British Prime Minister Boris Johnson has underscored “the great benefits of co-operation across the whole of the UK”, which he claimed “have never been clearer than since the beginning” of the COVID-19 pandemic.
Speaking to reporters ahead of his visit to Scotland scheduled for Thursday, the prime minister stressed that the country has “pulled together to defeat the virus” as the government allocated £8.6 billion ($11.7 billion) to the Scottish government “to support public services whilst also protecting the jobs of more than 930,000 citizens in Scotland”.
“We have a vaccine programme developed in labs in Oxford being administered across the United Kingdom by our armed forces, who are helping to establish 80 new vaccine centres across Scotland. That’s how we are delivering for the people of Scotland so we can ensure the strongest possible recovery from the virus,” Johnson pointed out.
He insisted that mutual cooperation around the UK throughout the coronavirus pandemic is “exactly what the people of Scotland expect and it is what I have been focused on”.
The prime minister underscored the fact that “the people of the UK have stood together during this pandemic”, adding that “working together as one truly United Kingdom is the best way to build our COVID recovery”.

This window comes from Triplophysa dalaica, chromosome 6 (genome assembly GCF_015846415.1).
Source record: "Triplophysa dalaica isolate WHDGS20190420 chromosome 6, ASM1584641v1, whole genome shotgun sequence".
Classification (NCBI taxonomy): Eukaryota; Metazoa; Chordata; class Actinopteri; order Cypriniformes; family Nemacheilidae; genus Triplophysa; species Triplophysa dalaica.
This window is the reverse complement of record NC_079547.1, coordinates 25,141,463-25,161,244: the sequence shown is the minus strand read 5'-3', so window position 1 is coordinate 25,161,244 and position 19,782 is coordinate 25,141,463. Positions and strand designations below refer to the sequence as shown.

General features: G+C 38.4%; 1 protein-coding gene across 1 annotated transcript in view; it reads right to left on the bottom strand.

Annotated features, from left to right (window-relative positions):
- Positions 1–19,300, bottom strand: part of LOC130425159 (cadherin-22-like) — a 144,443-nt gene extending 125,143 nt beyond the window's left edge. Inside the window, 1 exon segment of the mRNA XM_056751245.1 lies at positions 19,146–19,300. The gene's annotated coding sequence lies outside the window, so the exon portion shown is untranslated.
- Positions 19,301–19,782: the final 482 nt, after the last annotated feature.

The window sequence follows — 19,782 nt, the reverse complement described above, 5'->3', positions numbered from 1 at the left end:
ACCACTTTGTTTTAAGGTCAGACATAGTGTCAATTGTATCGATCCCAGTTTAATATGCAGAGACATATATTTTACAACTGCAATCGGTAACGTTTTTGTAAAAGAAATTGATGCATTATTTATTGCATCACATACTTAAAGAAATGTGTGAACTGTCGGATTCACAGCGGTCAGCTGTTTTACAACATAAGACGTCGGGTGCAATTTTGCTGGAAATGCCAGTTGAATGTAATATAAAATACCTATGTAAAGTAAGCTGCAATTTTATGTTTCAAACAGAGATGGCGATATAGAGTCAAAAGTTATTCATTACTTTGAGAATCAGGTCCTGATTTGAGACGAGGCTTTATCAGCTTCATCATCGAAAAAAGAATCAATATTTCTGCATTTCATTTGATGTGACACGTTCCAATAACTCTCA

The remarks came as Scottish National Party (SNP) deputy leader Keith Brown described Johnson’s upcoming visit to Scotland as evidence that he was alarmed about the prospect of another independence referendum there.
“Clearly, Boris Johnson is rattled. By branding this campaign trip as ‘essential’, this is clearly a Prime Minister in panic, who knows the Tories are losing the argument on independence. Twenty polls in a row have shown that a majority of voters believe Scotland’s future should be in Scotland’s hands – not Boris Johnson’s,” Brown said.
The comments followed Scottish First Minister Nicola Sturgeon questioning whether Johnson’s visit to Scotland was “essential” during the current national coronavirus lockdown.
She spoke after the SNP unveiled what it described as a "roadmap to a referendum", which laid out the party's 11-point plan on how they intend to pursue a second vote. The roadmap, in particular, notes that any attempt by the UK government to oppose the legality of holding a vote will be "vigorously opposed" in the courts.
In a letter to Sturgeon in early 2020, Johnson underlined that “the Scottish people voted decisively to keep our United Kingdom together, a result which both the Scottish and UK Governments committed to respect”.
Scotland already held its independence plebiscite back in September 2014, which failed with 55 percent of voters expressing their desire to remain in the UK.